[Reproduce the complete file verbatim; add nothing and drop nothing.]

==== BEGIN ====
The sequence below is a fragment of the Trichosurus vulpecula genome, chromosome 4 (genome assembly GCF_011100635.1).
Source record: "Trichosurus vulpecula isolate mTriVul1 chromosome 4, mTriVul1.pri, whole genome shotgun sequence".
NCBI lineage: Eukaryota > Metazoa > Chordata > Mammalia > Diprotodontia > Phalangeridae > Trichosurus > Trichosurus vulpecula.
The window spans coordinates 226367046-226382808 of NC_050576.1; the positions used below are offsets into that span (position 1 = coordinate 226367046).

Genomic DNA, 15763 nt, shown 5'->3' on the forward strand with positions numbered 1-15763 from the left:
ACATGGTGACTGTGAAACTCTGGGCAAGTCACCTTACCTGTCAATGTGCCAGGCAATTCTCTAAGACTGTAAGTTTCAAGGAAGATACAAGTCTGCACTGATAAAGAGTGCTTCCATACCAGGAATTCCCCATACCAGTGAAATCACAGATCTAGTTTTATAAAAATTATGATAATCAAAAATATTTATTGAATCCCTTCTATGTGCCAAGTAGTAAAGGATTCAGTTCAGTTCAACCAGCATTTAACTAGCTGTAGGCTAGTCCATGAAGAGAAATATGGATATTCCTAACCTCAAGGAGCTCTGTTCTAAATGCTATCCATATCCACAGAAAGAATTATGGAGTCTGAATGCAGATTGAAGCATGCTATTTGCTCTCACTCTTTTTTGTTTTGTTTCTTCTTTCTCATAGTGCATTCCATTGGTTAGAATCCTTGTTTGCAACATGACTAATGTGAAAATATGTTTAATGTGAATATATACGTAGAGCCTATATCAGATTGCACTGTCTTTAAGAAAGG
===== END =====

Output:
The sequence below is a fragment of the Trichosurus vulpecula genome, chromosome 4 (genome assembly GCF_011100635.1).
Source record: "Trichosurus vulpecula isolate mTriVul1 chromosome 4, mTriVul1.pri, whole genome shotgun sequence".
NCBI lineage: Eukaryota > Metazoa > Chordata > Mammalia > Diprotodontia > Phalangeridae > Trichosurus > Trichosurus vulpecula.
The window spans coordinates 226367046-226382808 of NC_050576.1; the positions used below are offsets into that span (position 1 = coordinate 226367046).

Genomic DNA, 15763 nt, shown 5'->3' on the forward strand with positions numbered 1-15763 from the left:
ACATGGTGACTGTGAAACTCTGGGCAAGTCACCTTACCTGTCAATGTGCCAGGCAATTCTCTAAGACTGTAAGTTTCAAGGAAGATACAAGTCTGCACTGATAAAGAGTGCTTCCATACCAGGAATTCCCCATACCAGTGAAATCACAGATCTAGTTTTATAAAAATTATGATAATCAAAAATATTTATTGAATCCCTTCTATGTGCCAAGTAGTAAAGGATTCAGTTCAGTTCAACCAGCATTTAACTAGCTGTAGGCTAGTCCATGAAGAGAAATATGGATATTCCTAACCTCAAGGAGCTCTGTTCTAAATGCTATCCATATCCACAGAAAGAATTATGGAGTCTGAATGCAGATTGAAGCATGCTATTTGCTCTCACTCTTTTTTGTTTTGTTTCTTCTTTCTCATAGTGCATTCCATTGGTTAGAATCCTTGTTTGCAACATGACTAATGTGAAAATATGTTTAATGTGAATATATACGTAGAGCCTATATCAGATTGCACTGTCTTTAAGAAAGG